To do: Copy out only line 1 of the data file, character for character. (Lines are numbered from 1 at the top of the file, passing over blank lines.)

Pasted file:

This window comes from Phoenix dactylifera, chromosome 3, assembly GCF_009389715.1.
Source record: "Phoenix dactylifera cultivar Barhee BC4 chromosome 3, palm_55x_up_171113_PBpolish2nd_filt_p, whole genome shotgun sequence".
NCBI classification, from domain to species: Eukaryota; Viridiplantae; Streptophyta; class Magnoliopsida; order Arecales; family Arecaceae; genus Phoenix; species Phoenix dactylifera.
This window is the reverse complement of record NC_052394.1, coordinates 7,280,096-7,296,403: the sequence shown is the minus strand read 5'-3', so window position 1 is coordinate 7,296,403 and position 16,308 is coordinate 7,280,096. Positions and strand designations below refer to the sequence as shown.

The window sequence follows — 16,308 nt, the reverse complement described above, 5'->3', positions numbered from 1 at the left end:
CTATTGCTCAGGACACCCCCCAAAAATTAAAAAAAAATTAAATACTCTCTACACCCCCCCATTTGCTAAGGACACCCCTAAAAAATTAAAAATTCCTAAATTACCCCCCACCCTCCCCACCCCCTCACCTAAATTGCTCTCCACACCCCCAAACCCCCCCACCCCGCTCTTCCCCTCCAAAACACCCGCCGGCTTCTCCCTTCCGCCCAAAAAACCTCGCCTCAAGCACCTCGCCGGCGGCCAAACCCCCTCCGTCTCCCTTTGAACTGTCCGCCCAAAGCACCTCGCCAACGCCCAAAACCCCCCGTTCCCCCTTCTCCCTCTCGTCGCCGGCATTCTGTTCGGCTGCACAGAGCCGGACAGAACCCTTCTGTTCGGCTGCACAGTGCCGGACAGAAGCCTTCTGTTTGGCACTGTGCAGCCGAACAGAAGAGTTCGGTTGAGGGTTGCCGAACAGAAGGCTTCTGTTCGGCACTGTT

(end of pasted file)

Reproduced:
This window comes from Phoenix dactylifera, chromosome 3, assembly GCF_009389715.1.